Many bacteria that cause disease in animals can also infect humans through regular, casual contact and others can infect humans through the food supply. State veterinary diagnostic laboratories, like the MSU VDL, routinely test samples collected from clinically ill animals for bacterial pathogens and often perform antibiotic susceptibility testing (AST) on isolated pathogens to determine which antimicrobial agents (antibiotics) will potentially be most effective. On average, approximately 5,000 antibiotic susceptibility reports are generated by the MSU VDL annually. Ensuring that the antimicrobial agent selected for treatment is effective and approved for use in that species is not only essential to ensuring successful treatment, but to helping to reduce or prevent the development of antimicrobial resistance (AMR) in bacteria due to inappropriate use of these important medications.
Currently in the U.S. alone, close to three million people are affected by and 30,000 deaths are attributed to drug-resistant bacterial infection, with future mortality predicted to be in the millions by 2050. Regulations for antibiotic usage in agricultural animals have been in place for a while, but it is only recently that their use in companion animals has received serious attention. While multiple drug resistant Salmonella sp. is a challenge in food animal medicine, pan-resistant Enterococcus faecium and Staphylococcus pseudintermedius have become a treatment nightmare in small animal medicine.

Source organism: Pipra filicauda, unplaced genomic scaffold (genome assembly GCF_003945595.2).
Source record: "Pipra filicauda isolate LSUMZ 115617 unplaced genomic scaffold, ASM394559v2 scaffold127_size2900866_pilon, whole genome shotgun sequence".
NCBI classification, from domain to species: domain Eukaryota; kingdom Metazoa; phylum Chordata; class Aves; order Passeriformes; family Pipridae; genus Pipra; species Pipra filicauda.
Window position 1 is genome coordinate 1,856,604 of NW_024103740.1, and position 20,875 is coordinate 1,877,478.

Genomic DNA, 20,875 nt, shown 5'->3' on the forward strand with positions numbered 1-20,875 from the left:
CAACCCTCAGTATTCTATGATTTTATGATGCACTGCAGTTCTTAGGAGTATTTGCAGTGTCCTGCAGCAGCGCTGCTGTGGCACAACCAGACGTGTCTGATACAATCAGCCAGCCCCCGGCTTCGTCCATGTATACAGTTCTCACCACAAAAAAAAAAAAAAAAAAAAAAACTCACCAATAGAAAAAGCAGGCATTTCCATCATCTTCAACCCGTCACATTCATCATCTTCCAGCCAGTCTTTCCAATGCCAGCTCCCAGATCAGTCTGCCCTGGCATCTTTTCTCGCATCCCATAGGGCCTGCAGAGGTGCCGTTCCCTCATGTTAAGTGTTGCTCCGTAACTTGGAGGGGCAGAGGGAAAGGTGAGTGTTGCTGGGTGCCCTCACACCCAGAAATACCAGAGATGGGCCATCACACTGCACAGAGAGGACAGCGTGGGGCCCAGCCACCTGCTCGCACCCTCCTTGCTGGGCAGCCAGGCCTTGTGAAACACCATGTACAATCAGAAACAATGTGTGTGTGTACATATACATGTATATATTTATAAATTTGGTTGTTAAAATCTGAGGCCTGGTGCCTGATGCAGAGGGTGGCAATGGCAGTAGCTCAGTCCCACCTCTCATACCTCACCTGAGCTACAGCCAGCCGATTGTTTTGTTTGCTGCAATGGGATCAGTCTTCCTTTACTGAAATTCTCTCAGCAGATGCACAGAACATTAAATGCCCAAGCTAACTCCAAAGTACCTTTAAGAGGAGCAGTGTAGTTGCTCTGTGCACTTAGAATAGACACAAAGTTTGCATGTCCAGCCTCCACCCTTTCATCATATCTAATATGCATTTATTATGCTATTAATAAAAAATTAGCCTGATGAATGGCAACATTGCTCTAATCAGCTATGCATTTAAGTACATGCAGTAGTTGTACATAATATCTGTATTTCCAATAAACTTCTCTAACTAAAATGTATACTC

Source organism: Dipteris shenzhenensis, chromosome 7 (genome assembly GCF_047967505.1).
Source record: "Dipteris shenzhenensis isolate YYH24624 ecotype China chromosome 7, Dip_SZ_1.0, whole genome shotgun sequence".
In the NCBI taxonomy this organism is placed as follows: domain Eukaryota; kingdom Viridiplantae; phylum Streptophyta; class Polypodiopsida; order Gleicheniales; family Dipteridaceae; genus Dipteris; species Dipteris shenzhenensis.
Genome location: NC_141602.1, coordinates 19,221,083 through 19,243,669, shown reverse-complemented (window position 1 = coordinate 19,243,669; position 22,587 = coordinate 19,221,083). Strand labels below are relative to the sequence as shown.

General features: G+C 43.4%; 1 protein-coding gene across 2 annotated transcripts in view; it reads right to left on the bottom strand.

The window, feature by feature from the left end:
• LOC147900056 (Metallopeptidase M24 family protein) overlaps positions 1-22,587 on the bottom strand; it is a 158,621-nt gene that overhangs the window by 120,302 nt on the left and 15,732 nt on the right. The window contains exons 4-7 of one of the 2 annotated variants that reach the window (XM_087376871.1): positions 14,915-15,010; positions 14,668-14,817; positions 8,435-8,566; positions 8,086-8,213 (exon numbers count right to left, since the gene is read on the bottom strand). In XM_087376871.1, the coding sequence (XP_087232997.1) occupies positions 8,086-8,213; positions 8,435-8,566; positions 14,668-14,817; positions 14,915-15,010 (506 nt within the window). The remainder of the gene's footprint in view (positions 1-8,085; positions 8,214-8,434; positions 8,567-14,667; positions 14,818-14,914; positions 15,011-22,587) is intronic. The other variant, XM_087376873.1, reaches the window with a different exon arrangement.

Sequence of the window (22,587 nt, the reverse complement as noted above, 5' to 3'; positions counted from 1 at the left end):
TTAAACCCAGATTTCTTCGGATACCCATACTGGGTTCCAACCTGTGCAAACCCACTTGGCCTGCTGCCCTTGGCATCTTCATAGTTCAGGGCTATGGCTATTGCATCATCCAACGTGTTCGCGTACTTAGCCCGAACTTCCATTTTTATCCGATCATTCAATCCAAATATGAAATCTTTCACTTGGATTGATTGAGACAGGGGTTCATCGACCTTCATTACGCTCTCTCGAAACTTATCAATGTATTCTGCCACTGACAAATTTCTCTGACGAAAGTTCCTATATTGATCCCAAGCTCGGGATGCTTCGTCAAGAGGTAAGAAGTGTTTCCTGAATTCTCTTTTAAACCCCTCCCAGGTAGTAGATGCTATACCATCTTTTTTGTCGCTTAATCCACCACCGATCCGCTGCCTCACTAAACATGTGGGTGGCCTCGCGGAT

The Michigan State University Veterinary Diagnostic Laboratory (MSU VDL) has been partnering with the Vet-LIRN (Veterinary Laboratory Information Network, FDA) and the NAHLN (National Animal Health Laboratory Network, USDA) to monitor antibiotic resistant bacteria isolated from Michigan animals. These databases help in monitoring antimicrobial resistant trends over time. Since the start of the program MSU VDL has included 576 and 503 bacterial isolates to both the Vet-LIRN and NAHLN databases, respectively.
At the diagnostic laboratory, stewardship starts with decisions made on bacterial culture results. At the MSU VDL, advanced technology and tools are used to ensure accurate identification of organisms. Performing AST on an obvious pathogen is an easy choice; however, if multiple bacteria are isolated from a sample, it may be contrary to ideal stewardship practices to perform AST or to treat to eliminate all the bacteria reported on the culture results.
Ultimately the clinician is best positioned to decide which bacteria to run AST on and we encourage clinicians to consult with their diagnostic lab to make that important decision. At the MSU VDL, we welcome these opportunities to consult with clients and provide diagnostic recommendations. Clinicians can call the Laboratory at 517.353.1683 with questions.
Choosing the most appropriate antibiotic and dosage not only helps to resolve the infection and improve the patient’s health, it also helps to protect other animals and humans from antimicrobial-resistant pathogens.
More Information for Veterinary Practitioners
Recently the American Veterinary Medical Association released a new resource for veterinarians: Antimicrobial-resistant pathogens affecting animal health. This includes a downloadable report as well as a poster, table, and species report cards for the following: dogs and cats, cattle, chickens and turkeys, fish and shrimp, horses, sheep and goats, and swine.
Visit the Bacteriology Section on the MSU VDL website for additional antimicrobial susceptibility testing resources including use of antimicrobial susceptibility data to guide therapy, susceptibility results of gram-negative isolates, susceptibility results of gram-positive isolates, antibiotic panels for AST on isolates from select species: dogs, cats, horses, and ruminants.
Posted: August 27, 2020